Year of Sundays

Year of Sundays


Easter Sunday was a bust. Unfortunately not the kind you can put pasties on.

posted by Amanda P. Westmont

When I first heard about Easter Sunrise Service at the Cemetery, I was expecting something spectacular. I mean, why else would you haul ass out of bed at 5:30AM on a perfectly decent Sunday morning?

I expected to see the sun rise over the magnificent city of Portland, Oregon.

Instead it rained cats and dogs.

I expected a somber, intimate service.

Instead there was a huge crowd and a table of free Hostess Donettes.

I expected an A Capella men’s chorus or a campfire-like sing-along.

Instead there were the Crystal Gayle Vibrato Sisters who wouldn’t recognize a key if it jumped up and bit them in the auto-tuner.

I expected a sermon so ripe with mystery and awe that I would seriously begin to question my lack of faith.

Instead I got “He is risen indeed,” and confirmation that faith and I are still aren’t speaking to one another.

I expected an insightful, intellectual bible reading.

Instead I got the Road to Emmaus, one of the hardest passages for a non-believer to hear without rolling her eyes.

I expected reverence for the dead.

Instead the only dead person mentioned was Jesus.

I expected to be reminded of my own mortality.

I simply… wasn’t.



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LizP

posted May 5, 2011 at 2:43 pm


Well now I don’t feel so bad about not going to sunrise service with my husband and focusing on my kids. This Jewish girl is staying in bed!



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Jules

posted May 4, 2011 at 6:53 pm


Sounds very uninspiring. Unfortunately-that’s generally the case on Easter Sunday in my experience-even at my own church which I love. I find the rest of Holy Week so much more spiritual-baptisms on Easter Vigil, kissing the cross on Good Friday, washing of the feet on Holy Thursday . … .Easter Sunday is for the folks that go because it’s Easter Sunday and that’s what they are supposed to do. Meh.



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Rebekah

posted May 4, 2011 at 12:59 pm


Oh Amanda, I’m sorry for your disappointment… I wish I had know those were the things you were expecting, I would have warned you to look elsewhere. We have an Sunrise Easter service every year here in Colorado Springs, held in the Garden of the Gods. While it is majestic to see the sun come up and glow on the unnatural-looking naturally-red rocks we have in the park, the service is not designed to be intimate or much of an outreach (IMHO) to the nonbeliever. Instead, it has the feel of an insider “mega-church” meeting, just done outside and very early.

While Easter may be the most important of Christian Holy days – though certainly not the biggest celebrated commercially (Christmas trumping it, of course) – oddly, it is not often treated as the chance to draw in outsiders to the faith. To me many Christians make the mistake of seeing it as a chance to draw together as a community instead of reaching out to the non-initiated to show them WHY the day is so special to the faith. It seems obvious that this would be the focus, but instead we get pastors calling out the insider tome: “He is Risen!”, and expecting the congregation of (assumed) believers to reply “He is Risen, indeed!”.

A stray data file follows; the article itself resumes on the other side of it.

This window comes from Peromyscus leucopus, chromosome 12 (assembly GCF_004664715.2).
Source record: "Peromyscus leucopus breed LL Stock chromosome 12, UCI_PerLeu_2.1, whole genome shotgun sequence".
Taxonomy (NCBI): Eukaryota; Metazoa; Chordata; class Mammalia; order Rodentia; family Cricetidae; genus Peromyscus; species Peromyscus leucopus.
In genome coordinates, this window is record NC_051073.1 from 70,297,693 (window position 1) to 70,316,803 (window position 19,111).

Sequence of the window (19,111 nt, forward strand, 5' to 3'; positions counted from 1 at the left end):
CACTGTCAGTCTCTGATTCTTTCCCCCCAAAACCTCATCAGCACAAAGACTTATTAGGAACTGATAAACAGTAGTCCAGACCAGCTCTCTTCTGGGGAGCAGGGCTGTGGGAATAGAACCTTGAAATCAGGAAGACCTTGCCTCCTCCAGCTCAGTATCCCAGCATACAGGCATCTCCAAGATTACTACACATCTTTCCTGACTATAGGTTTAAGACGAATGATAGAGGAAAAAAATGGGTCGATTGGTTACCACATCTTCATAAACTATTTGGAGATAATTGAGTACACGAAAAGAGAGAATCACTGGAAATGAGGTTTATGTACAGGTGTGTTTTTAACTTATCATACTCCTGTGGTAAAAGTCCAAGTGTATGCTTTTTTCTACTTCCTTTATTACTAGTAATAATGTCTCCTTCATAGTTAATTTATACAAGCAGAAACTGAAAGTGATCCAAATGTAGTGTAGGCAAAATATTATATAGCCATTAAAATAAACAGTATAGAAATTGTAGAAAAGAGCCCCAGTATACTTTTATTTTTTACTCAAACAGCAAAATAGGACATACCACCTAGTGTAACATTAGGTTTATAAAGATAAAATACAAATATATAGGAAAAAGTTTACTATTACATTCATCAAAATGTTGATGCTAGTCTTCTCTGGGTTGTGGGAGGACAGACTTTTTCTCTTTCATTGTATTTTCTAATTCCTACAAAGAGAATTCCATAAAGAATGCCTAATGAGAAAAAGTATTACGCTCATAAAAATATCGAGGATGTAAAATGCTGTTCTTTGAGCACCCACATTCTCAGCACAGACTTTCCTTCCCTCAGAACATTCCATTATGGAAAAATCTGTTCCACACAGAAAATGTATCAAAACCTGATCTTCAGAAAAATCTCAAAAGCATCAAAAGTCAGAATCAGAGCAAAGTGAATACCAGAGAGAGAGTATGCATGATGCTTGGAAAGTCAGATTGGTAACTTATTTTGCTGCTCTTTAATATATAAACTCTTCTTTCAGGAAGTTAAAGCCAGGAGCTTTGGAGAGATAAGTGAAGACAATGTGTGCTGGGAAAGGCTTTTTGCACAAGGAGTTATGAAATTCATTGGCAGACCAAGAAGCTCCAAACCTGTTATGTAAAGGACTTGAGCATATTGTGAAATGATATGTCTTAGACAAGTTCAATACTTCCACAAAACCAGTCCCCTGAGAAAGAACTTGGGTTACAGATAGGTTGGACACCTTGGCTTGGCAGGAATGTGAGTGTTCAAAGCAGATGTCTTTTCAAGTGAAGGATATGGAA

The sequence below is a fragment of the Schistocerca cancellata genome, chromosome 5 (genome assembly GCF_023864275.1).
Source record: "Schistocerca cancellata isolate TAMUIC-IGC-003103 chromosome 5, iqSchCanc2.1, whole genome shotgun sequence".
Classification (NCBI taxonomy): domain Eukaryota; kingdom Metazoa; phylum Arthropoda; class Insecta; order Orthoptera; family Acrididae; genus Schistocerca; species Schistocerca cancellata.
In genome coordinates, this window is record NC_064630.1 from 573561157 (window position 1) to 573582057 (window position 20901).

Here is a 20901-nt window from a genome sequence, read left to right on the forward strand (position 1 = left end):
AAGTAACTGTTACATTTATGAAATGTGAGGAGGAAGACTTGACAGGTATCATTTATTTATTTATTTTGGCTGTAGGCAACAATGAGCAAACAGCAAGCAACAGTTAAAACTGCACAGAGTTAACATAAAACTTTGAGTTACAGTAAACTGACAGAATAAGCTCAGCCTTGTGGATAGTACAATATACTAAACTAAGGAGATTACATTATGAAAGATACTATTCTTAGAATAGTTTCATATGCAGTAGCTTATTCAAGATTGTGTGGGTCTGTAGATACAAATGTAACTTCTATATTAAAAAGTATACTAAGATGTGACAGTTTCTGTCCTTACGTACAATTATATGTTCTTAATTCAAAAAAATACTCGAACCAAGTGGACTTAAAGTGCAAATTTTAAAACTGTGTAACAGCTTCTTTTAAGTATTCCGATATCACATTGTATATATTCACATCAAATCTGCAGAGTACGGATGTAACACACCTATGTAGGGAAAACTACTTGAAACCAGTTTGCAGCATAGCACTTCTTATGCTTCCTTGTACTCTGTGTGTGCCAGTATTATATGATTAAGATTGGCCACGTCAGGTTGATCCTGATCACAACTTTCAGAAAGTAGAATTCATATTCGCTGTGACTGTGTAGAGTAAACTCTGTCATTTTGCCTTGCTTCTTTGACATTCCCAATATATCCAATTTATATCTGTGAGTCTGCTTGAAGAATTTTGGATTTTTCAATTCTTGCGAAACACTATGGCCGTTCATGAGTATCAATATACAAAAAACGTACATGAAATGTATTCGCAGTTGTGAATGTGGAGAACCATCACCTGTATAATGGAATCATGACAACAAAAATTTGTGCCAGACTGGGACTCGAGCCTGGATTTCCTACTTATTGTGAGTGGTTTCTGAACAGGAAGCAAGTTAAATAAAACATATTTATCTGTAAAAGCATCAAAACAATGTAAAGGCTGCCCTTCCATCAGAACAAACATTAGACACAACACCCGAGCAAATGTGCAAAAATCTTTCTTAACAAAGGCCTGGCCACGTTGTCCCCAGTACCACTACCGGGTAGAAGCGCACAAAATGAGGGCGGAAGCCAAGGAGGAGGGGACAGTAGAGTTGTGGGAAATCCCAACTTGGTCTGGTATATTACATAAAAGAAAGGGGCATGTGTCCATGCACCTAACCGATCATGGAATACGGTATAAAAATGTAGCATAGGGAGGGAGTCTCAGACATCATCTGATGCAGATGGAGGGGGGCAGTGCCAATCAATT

If the basis for the Christian faith being the “True Faith” to followers is due to Jesus’ resurrection from the dead, honored on Easter Sunday, you would think very public services (like Easter sunrise services) would be dedicated to reaching out to those who don’t know/understand that message first, and that the celebration of membership in the faith would come second.

This Easter, I purposely avoided going to an organized service. I’m in the process of trying to find my new church home, and struggling with the definition of how what I believe doesn’t fit with modern-day “Evangelistic Christianity” – but I didn’t want to risk not cementing the importance of the day for myself by being exposed to something that would feel phony/ring false. Instead, I found a quiet place, listened to Zoe Keating’s cello instrumentals, prayed and meditated on what Easter means to me.

Sometimes I don’t know if I’ll find a new church that clicks with me the way The Bridge did for you (I hope I do – I wish The Bridge was here – it sounds perfect!), but I’m realizing I’m OK if that doesn’t happen. To me, the most important thing is not where I go to meet with God, but that I make a point to meet with him to worship and work on our relationship. I think that’s what God wants, too. I don’t believe that God cares if you go to the mega-church or just study with friends – God just wants our hearts, however we bring them to him.

I look forward to hearing about all the adventures/churches/religions to come, and wish you the best in finding your place spiritually. :)



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